New Jersey online poker revenues struggled to crack the $2 million barrier in February, all but nullifying the positive momentum of the prior two months.
Conversely, the Garden State’s online casino industry continues to hold its own, posting slight year-over-year gains, and generating more than four times the revenue as the poker product. This growing disparity between the two subsets of the industry reveal the increasingly fragile state of regulated online poker in New Jersey.
NJ online poker performance in a nutshell
According to revenue figures released by the New Jersey Division of Gaming Enforcement last Thursday, New Jersey’s two iPoker networks (WSOP / 888 and Party / Borgata) generated a combined $2,045,655 in February.
A couple of notable comparisons:
- Month-over-month: NJ iPoker revenue dropped 11%, down from $2,229,426 the month prior. During an equivalent time frame in 2014, the market exhibited a nearly identical downward trend (-10%).
- Year-over-year: In February 2014, when the industry was still in its infancy, the market’s then four poker operators generated $3,109,203 in gross revenue. The final tallies for February 2015 were a rather alarming 28.3% lower.
The chart below illustrates these talking points:
- Market share: The online partnership of the Borgata and PartyPoker ($1,103,501) captured a nearly 54% share of the iPoker market, with WSOP / 888 mopping up the remaining 46% ($942,154).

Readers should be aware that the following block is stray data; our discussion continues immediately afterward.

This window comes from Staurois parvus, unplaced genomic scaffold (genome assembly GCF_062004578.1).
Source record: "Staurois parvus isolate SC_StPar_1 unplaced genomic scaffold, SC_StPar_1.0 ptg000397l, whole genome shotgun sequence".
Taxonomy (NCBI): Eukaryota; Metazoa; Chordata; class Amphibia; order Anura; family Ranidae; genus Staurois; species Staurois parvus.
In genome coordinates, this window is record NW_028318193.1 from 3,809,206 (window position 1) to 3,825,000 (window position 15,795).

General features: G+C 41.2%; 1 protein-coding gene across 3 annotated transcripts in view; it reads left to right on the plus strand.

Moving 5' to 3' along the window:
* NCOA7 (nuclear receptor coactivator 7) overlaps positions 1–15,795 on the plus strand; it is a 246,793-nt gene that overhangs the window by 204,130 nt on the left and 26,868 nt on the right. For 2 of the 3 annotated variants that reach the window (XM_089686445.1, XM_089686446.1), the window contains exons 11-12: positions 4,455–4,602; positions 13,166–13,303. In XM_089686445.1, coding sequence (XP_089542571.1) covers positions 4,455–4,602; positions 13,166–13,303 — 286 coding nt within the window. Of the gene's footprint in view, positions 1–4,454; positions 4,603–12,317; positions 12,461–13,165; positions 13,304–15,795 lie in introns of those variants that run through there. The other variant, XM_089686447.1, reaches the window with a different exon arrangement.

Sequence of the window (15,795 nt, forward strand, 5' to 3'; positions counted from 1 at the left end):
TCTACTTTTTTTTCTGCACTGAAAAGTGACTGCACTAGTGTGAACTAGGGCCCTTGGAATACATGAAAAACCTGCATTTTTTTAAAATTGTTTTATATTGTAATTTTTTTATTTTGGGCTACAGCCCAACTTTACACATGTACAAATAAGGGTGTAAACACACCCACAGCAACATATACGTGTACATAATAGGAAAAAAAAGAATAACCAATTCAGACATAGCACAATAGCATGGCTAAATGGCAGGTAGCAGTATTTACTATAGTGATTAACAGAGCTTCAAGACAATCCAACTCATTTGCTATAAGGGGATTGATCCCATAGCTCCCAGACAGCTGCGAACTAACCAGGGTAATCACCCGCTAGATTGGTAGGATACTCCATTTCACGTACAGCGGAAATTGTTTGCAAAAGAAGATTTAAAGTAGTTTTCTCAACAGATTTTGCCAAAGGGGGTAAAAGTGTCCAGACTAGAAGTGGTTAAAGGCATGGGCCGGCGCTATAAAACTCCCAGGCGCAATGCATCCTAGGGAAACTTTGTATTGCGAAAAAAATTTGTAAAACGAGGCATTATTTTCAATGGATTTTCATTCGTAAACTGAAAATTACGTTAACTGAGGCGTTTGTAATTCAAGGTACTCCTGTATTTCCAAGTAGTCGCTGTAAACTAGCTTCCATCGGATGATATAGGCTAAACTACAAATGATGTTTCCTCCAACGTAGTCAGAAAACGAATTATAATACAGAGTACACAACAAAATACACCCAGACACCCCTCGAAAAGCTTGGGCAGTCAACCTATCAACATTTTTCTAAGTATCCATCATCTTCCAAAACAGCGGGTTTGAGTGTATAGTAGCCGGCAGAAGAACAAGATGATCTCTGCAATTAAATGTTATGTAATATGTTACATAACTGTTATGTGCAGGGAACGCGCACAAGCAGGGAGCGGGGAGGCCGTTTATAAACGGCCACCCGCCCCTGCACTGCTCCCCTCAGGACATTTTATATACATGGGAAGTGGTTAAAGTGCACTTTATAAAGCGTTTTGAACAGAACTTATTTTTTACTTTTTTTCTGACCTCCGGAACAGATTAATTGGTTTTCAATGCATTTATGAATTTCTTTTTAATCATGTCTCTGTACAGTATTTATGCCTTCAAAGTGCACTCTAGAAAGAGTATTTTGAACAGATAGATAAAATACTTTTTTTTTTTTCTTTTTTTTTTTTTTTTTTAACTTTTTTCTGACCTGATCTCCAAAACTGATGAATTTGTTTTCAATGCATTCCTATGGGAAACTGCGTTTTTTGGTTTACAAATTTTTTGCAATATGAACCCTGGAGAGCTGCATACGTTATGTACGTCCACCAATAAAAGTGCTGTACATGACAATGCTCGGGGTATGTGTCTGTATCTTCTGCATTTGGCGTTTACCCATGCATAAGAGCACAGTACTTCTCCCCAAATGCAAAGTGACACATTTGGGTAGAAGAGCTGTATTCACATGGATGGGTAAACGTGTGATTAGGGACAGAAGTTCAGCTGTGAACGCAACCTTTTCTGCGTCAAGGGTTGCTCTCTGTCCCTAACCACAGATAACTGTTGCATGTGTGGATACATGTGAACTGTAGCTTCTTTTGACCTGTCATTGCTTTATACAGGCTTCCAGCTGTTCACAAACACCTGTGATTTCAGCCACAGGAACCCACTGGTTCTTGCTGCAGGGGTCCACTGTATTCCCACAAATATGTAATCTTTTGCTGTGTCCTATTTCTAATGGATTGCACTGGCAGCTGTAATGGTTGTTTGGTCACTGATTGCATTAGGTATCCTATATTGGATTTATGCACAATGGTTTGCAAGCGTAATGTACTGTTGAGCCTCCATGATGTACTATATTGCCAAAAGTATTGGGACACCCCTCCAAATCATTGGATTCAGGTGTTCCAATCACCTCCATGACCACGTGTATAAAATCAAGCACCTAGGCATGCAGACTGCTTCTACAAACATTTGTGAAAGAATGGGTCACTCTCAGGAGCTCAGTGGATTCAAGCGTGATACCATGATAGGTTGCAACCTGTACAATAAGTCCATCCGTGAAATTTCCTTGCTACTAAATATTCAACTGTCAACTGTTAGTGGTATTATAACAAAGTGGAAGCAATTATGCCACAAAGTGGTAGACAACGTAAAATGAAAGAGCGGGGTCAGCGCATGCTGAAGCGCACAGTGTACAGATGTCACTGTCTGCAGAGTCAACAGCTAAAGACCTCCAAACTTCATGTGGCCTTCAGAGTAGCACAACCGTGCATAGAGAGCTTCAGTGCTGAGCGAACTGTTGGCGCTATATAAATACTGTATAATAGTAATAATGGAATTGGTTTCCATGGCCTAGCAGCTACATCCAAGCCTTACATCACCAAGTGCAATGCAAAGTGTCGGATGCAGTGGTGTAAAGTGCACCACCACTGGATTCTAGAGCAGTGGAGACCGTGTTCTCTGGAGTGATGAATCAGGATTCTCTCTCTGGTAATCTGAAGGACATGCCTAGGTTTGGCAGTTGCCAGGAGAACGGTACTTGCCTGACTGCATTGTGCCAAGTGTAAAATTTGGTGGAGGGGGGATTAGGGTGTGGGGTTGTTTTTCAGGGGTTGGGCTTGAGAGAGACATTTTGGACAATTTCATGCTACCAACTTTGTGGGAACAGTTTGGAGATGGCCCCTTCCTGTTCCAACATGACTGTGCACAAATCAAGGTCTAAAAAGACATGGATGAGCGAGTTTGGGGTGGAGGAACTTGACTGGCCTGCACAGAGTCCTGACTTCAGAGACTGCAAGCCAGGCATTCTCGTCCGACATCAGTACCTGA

- Liquidity: According to data gathered from PokerScout, WSOP / 888 ring games averaged 220 concurrent players for February. Party / Borgata averaged 156 grinders.
The latter two points tell us that in order to become the market share leader, Party / Borgata had to overcome a seemingly insurmountable cash game traffic deficit (29%).
While there is no obvious answer as to how Party / Borgata offset its competitor’s ring game liquidity edge, it’s conceivable that the network generated a larger percentage of its gross revenues from tournament and Sit & Go fees. Another theory suggests that average player value is significantly higher on Party / Borgata.
Month-over-month drop not as bad as it initially seems…